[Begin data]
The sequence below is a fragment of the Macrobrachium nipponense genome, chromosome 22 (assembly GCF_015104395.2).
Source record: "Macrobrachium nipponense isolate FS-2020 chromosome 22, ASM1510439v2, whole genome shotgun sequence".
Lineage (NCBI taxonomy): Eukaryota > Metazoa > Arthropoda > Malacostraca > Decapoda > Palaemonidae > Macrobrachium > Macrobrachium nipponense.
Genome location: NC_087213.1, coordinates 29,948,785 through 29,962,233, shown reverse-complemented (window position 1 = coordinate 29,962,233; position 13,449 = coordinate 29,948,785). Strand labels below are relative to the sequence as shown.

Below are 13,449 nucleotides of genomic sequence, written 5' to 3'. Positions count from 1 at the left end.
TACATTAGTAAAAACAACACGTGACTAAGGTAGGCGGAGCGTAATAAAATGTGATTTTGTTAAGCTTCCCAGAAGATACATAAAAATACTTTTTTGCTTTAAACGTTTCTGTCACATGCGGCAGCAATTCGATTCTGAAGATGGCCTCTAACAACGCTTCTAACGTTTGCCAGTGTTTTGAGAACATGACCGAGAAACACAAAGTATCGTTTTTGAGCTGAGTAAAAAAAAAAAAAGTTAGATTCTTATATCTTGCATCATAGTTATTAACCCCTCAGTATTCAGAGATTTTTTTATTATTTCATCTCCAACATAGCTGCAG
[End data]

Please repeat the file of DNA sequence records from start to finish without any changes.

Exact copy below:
The sequence below is a fragment of the Macrobrachium nipponense genome, chromosome 22 (assembly GCF_015104395.2).
Source record: "Macrobrachium nipponense isolate FS-2020 chromosome 22, ASM1510439v2, whole genome shotgun sequence".
Lineage (NCBI taxonomy): Eukaryota > Metazoa > Arthropoda > Malacostraca > Decapoda > Palaemonidae > Macrobrachium > Macrobrachium nipponense.
Genome location: NC_087213.1, coordinates 29,948,785 through 29,962,233, shown reverse-complemented (window position 1 = coordinate 29,962,233; position 13,449 = coordinate 29,948,785). Strand labels below are relative to the sequence as shown.

Below are 13,449 nucleotides of genomic sequence, written 5' to 3'. Positions count from 1 at the left end.
TACATTAGTAAAAACAACACGTGACTAAGGTAGGCGGAGCGTAATAAAATGTGATTTTGTTAAGCTTCCCAGAAGATACATAAAAATACTTTTTTGCTTTAAACGTTTCTGTCACATGCGGCAGCAATTCGATTCTGAAGATGGCCTCTAACAACGCTTCTAACGTTTGCCAGTGTTTTGAGAACATGACCGAGAAACACAAAGTATCGTTTTTGAGCTGAGTAAAAAAAAAAAAAGTTAGATTCTTATATCTTGCATCATAGTTATTAACCCCTCAGTATTCAGAGATTTTTTTATTATTTCATCTCCAACATAGCTGCAG